|US6620315||Feb 9, 2001||Sep 16, 2003||United States Filter Corporation||System for optimized control of multiple oxidizer feedstreams|
|US6623647||Mar 15, 2002||Sep 23, 2003||United States Filter Corporation||Methods of optimized control of multiple oxidizer feedstreams|
|US6645400||Dec 10, 2001||Nov 11, 2003||United States Filter Corporation||Corrosion control utilizing a hydrogen peroxide donor|
|US6716359||Aug 29, 2000||Apr 6, 2004||United States Filter Corporation||Enhanced time-based proportional control|
|US6776926||Aug 9, 2001||Aug 17, 2004||United States Filter Corporation||Calcium hypochlorite of reduced reactivity|
|US6991735||Feb 26, 2002||Jan 31, 2006||Usfilter Corporation||Free radical generator and method|
|US7108781||Feb 26, 2002||Sep 19, 2006||Usfilter Corporation||Enhanced air and water purification using continuous breakpoint halogenation with free oxygen radicals|
|US7208071||Jun 3, 2003||Apr 24, 2007||Rosemount Analytical Inc.||Amperometric sensor for low level dissolved oxygen with self-depleting sensor design|
|US7285223||Oct 22, 2004||Oct 23, 2007||Siemens Water Technologies Holding Corp.||Enhanced air and water purification using continuous breakpoint halogenation with free oxygen radicals|
|US8591730||Jul 28, 2010||Nov 26, 2013||Siemens Pte. Ltd.||Baffle plates for an ultraviolet reactor|
|US8652336||Jun 5, 2007||Feb 18, 2014||Siemens Water Technologies Llc||Ultraviolet light activated oxidation process for the reduction of organic carbon in semiconductor process water|
|US8741155||Jan 17, 2011||Jun 3, 2014||Evoqua Water Technologies Llc||Method and system for providing ultrapure water|
|US8753522||Jan 17, 2011||Jun 17, 2014||Evoqua Water Technologies Llc||System for controlling introduction of a reducing agent to a liquid stream|
|US8877067||May 25, 2012||Nov 4, 2014||Evoqua Water Technologies Llc||Method and arrangement for a water treatment|
|US8961798||Jan 17, 2011||Feb 24, 2015||Evoqua Water Technologies Llc||Method for measuring a concentration of a compound in a liquid stream|
|US9365435||Jan 17, 2011||Jun 14, 2016||Evoqua Water Technologies Llc||Actinic radiation reactor|
|US9365436||Jan 17, 2011||Jun 14, 2016||Evoqua Water Technologies Llc||Method of irradiating a liquid|
|US20030038277 *||Aug 9, 2001||Feb 27, 2003||Roy Martin||Calcium hypochlorite of reduced reactivity|
|US20030160004 *||Feb 26, 2002||Aug 28, 2003||Roy Martin||Free radical generator and method|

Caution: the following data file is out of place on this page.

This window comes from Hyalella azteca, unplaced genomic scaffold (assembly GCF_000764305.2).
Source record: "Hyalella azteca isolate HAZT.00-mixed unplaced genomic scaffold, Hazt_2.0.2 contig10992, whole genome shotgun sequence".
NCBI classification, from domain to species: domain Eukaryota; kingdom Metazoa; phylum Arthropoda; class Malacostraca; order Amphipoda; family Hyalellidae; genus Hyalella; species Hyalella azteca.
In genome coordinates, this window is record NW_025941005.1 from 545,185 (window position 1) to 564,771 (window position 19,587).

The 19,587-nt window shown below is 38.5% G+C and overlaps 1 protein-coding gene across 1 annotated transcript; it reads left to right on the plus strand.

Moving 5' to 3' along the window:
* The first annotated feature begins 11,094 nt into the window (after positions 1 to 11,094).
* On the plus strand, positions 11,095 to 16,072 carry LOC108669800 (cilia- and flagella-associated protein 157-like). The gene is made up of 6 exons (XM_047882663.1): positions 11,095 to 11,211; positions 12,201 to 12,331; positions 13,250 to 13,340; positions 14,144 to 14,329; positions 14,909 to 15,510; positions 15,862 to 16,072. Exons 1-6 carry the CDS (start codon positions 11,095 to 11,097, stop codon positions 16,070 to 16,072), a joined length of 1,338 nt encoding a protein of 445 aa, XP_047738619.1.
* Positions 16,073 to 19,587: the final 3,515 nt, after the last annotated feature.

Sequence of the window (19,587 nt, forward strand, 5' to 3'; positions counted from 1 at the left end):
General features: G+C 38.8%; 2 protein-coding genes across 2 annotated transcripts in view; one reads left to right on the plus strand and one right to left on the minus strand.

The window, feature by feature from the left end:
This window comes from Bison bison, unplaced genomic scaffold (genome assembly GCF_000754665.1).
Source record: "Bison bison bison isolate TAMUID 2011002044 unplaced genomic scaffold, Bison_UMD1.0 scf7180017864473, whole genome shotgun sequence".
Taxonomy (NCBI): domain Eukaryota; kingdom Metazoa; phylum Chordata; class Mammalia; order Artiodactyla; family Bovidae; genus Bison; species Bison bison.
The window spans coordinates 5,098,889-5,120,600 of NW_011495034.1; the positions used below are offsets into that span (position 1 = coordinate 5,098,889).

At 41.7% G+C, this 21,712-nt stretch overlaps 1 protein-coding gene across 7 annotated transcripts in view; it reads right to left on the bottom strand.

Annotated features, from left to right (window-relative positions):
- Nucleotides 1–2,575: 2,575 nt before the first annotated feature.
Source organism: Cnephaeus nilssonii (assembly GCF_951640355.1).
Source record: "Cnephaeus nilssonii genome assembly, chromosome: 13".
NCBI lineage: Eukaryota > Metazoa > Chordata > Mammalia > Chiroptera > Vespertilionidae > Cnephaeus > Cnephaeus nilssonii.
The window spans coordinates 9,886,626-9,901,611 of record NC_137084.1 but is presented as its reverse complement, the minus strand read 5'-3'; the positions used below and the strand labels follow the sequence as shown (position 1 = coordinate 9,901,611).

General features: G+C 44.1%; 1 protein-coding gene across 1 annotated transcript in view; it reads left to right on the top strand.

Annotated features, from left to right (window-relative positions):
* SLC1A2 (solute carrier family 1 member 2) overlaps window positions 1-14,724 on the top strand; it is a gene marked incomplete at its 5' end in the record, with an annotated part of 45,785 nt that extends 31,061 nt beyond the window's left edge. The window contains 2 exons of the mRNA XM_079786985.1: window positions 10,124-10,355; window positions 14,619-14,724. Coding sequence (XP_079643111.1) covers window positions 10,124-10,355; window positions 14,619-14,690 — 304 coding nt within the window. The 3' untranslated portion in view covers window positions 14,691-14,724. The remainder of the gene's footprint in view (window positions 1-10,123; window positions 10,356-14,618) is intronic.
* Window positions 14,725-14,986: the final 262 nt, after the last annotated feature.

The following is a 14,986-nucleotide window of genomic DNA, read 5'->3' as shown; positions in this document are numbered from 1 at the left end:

|US20030160005 *||Feb 26, 2002||Aug 28, 2003||Roy Martin||Enhanced air and water purification using continuous breakpoint halogenation with free oxygen radicals|
|US20030205485 *||Jun 3, 2003||Nov 6, 2003||Rosemount Analytical Inc.||Amperometric sensor for low level dissolved oxygen with self-depleting sensor design|
|US20040224088 *||Jun 15, 2004||Nov 11, 2004||United States Filter Corporation||Calcium hypochlorite of reduced reactivity|
|US20050109709 *||Oct 22, 2004||May 26, 2005||Usfilter Corporation|
|US20080245738 *||Jan 11, 2008||Oct 9, 2008||Siemens Water Technologies Corp.||Method and system for providing ultrapure water|
|US20110024365 *||Jul 28, 2010||Feb 3, 2011||Zhee Min Jimmy Yong||Baffle plates for an ultraviolet reactor|
|US20110209530 *||Jan 17, 2011||Sep 1, 2011||Siemens Water Technologies Corp.||Method for measuring a concentration of a compound in a liquid stream|
|US20110210048 *||Jan 17, 2011||Sep 1, 2011||Siemens Water Technologies Corp.||System for controlling introduction of a reducing agent to a liquid stream|
|US20110210077 *||Jan 17, 2011||Sep 1, 2011||Siemens Water Technologies Corp.||Method and system for providing ultrapure water|
|US20110210266 *||Jan 17, 2011||Sep 1, 2011||Siemens Water Technologies Corp.||Method of irradiating a liquid|
|US20110210267 *||Jan 17, 2011||Sep 1, 2011||Siemens Water Technologies Corp.||Actinic radiation reactor|
|U.S. Classification||324/71.1, 204/415|
|International Classification||G01N27/416, G01N27/404, G01N27/40, G01N27/28, G01N27/49|
|Cooperative Classification||G01N27/40, G01N27/404|
|European Classification||G01N27/404, G01N27/40|
|Dec 23, 1991||AS||Assignment|
Owner name: INGOLD MESSTECHNIK AG, A CORP. OF SWITZERLAND, SWI
Free format text: ASSIGNMENT OF ASSIGNORS INTEREST.;ASSIGNORS:MULLER, JORG;HEBER, URS;REEL/FRAME:006077/0478
Effective date: 19911216
|Oct 22, 1993||AS||Assignment|
Owner name: METTLER-TOLEDO AG, SWITZERLAND
Free format text: MERGER;ASSIGNOR:INGOLD MESSTECHNIK AG;REEL/FRAME:006732/0844
Effective date: 19930111
|Apr 19, 1994||CC||Certificate of correction|
|Oct 4, 1996||FPAY||Fee payment|
Year of fee payment: 4
|Jun 24, 1997||AS||Assignment|
Owner name: METTLER-TOLEDO GMBH, SWITZERLAND
Free format text: CHANGE OF NAME;ASSIGNOR:METTLER-TOLEDO AG;REEL/FRAME:008574/0052
Effective date: 19970408
|Feb 12, 2001||FPAY||Fee payment|
Year of fee payment: 8
|Feb 17, 2005||FPAY||Fee payment|
Year of fee payment: 12
|Mar 10, 2010||AS||Assignment|
Owner name: METTLER-TOLEDO AG,SWITZERLAND
Effective date: 20060630
Free format text: CHANGE OF NAME;ASSIGNOR:METTLER-TOLEDO GMBH;REEL/FRAME:024055/0063